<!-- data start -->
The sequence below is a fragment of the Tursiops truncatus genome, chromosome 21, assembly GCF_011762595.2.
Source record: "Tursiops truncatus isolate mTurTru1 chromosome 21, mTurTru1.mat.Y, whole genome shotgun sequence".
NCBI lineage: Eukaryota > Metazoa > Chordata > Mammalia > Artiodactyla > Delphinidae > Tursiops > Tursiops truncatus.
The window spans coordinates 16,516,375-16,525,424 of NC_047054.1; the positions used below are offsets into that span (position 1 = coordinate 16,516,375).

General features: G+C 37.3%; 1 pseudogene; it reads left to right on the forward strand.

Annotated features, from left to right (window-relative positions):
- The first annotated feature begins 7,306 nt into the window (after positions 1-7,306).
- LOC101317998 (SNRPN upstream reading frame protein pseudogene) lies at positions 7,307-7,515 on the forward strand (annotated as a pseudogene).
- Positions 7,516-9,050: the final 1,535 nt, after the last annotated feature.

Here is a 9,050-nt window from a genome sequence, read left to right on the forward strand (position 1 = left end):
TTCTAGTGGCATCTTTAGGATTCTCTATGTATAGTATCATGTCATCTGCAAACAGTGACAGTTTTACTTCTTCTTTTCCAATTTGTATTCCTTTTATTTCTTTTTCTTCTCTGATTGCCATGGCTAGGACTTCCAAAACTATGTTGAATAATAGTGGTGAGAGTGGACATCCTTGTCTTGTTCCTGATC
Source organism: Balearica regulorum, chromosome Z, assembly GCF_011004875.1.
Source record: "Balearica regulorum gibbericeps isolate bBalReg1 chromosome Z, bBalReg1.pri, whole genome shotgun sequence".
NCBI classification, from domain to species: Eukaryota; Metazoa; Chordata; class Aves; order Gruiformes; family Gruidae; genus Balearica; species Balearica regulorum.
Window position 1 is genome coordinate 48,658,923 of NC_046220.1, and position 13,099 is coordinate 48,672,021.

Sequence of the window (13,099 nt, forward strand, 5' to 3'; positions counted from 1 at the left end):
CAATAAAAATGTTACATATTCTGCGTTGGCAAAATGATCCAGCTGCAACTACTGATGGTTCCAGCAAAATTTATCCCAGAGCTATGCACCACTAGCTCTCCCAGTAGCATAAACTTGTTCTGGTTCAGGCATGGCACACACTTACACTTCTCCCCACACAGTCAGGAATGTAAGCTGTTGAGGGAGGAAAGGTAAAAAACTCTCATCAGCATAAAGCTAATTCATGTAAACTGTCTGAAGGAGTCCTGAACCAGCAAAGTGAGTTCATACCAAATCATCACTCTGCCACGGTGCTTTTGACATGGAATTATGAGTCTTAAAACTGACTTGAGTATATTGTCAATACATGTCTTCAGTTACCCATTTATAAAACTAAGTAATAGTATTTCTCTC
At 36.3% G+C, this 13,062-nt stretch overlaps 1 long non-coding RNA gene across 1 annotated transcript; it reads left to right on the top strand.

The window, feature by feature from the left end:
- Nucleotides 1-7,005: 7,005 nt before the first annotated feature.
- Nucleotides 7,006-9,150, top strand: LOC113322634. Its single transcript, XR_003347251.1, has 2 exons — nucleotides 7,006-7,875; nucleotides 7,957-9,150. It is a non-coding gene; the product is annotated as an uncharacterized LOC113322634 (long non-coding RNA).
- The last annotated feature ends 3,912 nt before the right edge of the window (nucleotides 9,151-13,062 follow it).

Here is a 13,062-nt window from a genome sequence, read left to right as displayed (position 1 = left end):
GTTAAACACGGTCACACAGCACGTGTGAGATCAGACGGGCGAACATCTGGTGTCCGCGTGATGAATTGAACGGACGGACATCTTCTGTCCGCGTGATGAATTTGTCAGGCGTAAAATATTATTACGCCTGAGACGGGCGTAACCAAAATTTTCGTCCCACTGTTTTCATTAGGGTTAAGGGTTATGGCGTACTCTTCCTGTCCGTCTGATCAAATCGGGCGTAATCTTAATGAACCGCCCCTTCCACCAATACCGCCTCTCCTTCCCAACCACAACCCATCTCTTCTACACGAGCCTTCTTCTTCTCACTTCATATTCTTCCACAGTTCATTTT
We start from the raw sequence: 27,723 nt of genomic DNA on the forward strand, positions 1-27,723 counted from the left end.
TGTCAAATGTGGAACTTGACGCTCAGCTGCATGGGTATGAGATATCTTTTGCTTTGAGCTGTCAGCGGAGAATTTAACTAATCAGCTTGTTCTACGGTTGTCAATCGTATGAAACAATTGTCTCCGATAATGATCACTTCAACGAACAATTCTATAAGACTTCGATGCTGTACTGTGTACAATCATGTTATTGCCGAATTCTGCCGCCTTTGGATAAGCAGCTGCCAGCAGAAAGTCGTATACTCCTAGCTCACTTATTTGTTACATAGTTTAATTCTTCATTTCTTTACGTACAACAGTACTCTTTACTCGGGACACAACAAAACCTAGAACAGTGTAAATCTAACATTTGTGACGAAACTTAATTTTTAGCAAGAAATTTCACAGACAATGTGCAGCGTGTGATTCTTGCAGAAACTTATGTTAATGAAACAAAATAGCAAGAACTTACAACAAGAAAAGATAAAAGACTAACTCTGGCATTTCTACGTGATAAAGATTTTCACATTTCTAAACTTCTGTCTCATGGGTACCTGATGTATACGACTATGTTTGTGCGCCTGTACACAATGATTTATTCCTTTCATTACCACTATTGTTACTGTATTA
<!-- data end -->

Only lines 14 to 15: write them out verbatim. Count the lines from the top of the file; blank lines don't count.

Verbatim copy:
NCBI classification, from domain to species: Eukaryota; Metazoa; Chordata; class Aves; order Gruiformes; family Gruidae; genus Balearica; species Balearica regulorum.
Window position 1 is genome coordinate 48,658,923 of NC_046220.1, and position 13,099 is coordinate 48,672,021.